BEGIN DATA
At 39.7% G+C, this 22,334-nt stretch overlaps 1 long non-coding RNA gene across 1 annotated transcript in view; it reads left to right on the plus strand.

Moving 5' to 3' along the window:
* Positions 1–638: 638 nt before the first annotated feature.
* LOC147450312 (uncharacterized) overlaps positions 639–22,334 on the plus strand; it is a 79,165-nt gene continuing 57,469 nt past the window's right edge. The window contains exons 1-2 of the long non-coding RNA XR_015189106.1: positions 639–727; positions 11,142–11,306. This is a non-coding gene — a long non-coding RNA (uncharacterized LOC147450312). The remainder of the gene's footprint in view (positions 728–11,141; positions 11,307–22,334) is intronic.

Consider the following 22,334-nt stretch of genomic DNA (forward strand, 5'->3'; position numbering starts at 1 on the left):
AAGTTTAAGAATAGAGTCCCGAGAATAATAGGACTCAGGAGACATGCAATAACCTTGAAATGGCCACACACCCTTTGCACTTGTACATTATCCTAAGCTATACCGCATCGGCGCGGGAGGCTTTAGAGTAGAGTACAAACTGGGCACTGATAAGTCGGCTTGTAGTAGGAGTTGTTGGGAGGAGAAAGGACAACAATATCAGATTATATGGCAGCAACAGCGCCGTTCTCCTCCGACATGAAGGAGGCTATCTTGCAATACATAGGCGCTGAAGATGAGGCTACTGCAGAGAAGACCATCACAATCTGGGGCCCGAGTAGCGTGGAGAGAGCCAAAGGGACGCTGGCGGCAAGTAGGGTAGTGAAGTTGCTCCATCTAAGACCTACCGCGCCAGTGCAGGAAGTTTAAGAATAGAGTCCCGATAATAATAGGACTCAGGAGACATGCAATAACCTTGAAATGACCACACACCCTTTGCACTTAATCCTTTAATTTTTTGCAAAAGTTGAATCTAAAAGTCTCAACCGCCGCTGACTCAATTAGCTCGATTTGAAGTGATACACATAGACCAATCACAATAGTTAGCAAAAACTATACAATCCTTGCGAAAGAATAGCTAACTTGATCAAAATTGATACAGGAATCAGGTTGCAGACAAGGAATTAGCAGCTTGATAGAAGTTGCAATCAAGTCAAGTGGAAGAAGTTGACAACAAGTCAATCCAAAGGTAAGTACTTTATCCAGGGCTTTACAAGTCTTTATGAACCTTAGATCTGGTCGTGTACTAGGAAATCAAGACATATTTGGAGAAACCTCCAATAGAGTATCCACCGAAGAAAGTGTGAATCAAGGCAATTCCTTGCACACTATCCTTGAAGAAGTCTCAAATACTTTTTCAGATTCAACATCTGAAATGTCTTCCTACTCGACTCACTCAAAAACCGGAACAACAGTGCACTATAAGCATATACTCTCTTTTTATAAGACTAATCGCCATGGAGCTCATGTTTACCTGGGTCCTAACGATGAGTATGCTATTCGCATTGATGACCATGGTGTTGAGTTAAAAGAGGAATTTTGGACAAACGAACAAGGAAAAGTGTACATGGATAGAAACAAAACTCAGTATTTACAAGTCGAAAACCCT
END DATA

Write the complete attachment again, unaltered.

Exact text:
At 39.7% G+C, this 22,334-nt stretch overlaps 1 long non-coding RNA gene across 1 annotated transcript in view; it reads left to right on the plus strand.

Moving 5' to 3' along the window:
* Positions 1–638: 638 nt before the first annotated feature.
* LOC147450312 (uncharacterized) overlaps positions 639–22,334 on the plus strand; it is a 79,165-nt gene continuing 57,469 nt past the window's right edge. The window contains exons 1-2 of the long non-coding RNA XR_015189106.1: positions 639–727; positions 11,142–11,306. This is a non-coding gene — a long non-coding RNA (uncharacterized LOC147450312). The remainder of the gene's footprint in view (positions 728–11,141; positions 11,307–22,334) is intronic.

Consider the following 22,334-nt stretch of genomic DNA (forward strand, 5'->3'; position numbering starts at 1 on the left):
AAGTTTAAGAATAGAGTCCCGAGAATAATAGGACTCAGGAGACATGCAATAACCTTGAAATGGCCACACACCCTTTGCACTTGTACATTATCCTAAGCTATACCGCATCGGCGCGGGAGGCTTTAGAGTAGAGTACAAACTGGGCACTGATAAGTCGGCTTGTAGTAGGAGTTGTTGGGAGGAGAAAGGACAACAATATCAGATTATATGGCAGCAACAGCGCCGTTCTCCTCCGACATGAAGGAGGCTATCTTGCAATACATAGGCGCTGAAGATGAGGCTACTGCAGAGAAGACCATCACAATCTGGGGCCCGAGTAGCGTGGAGAGAGCCAAAGGGACGCTGGCGGCAAGTAGGGTAGTGAAGTTGCTCCATCTAAGACCTACCGCGCCAGTGCAGGAAGTTTAAGAATAGAGTCCCGATAATAATAGGACTCAGGAGACATGCAATAACCTTGAAATGACCACACACCCTTTGCACTTAATCCTTTAATTTTTTGCAAAAGTTGAATCTAAAAGTCTCAACCGCCGCTGACTCAATTAGCTCGATTTGAAGTGATACACATAGACCAATCACAATAGTTAGCAAAAACTATACAATCCTTGCGAAAGAATAGCTAACTTGATCAAAATTGATACAGGAATCAGGTTGCAGACAAGGAATTAGCAGCTTGATAGAAGTTGCAATCAAGTCAAGTGGAAGAAGTTGACAACAAGTCAATCCAAAGGTAAGTACTTTATCCAGGGCTTTACAAGTCTTTATGAACCTTAGATCTGGTCGTGTACTAGGAAATCAAGACATATTTGGAGAAACCTCCAATAGAGTATCCACCGAAGAAAGTGTGAATCAAGGCAATTCCTTGCACACTATCCTTGAAGAAGTCTCAAATACTTTTTCAGATTCAACATCTGAAATGTCTTCCTACTCGACTCACTCAAAAACCGGAACAACAGTGCACTATAAGCATATACTCTCTTTTTATAAGACTAATCGCCATGGAGCTCATGTTTACCTGGGTCCTAACGATGAGTATGCTATTCGCATTGATGACCATGGTGTTGAGTTAAAAGAGGAATTTTGGACAAACGAACAAGGAAAAGTGTACATGGATAGAAACAAAACTCAGTATTTACAAGTCGAAAACCCT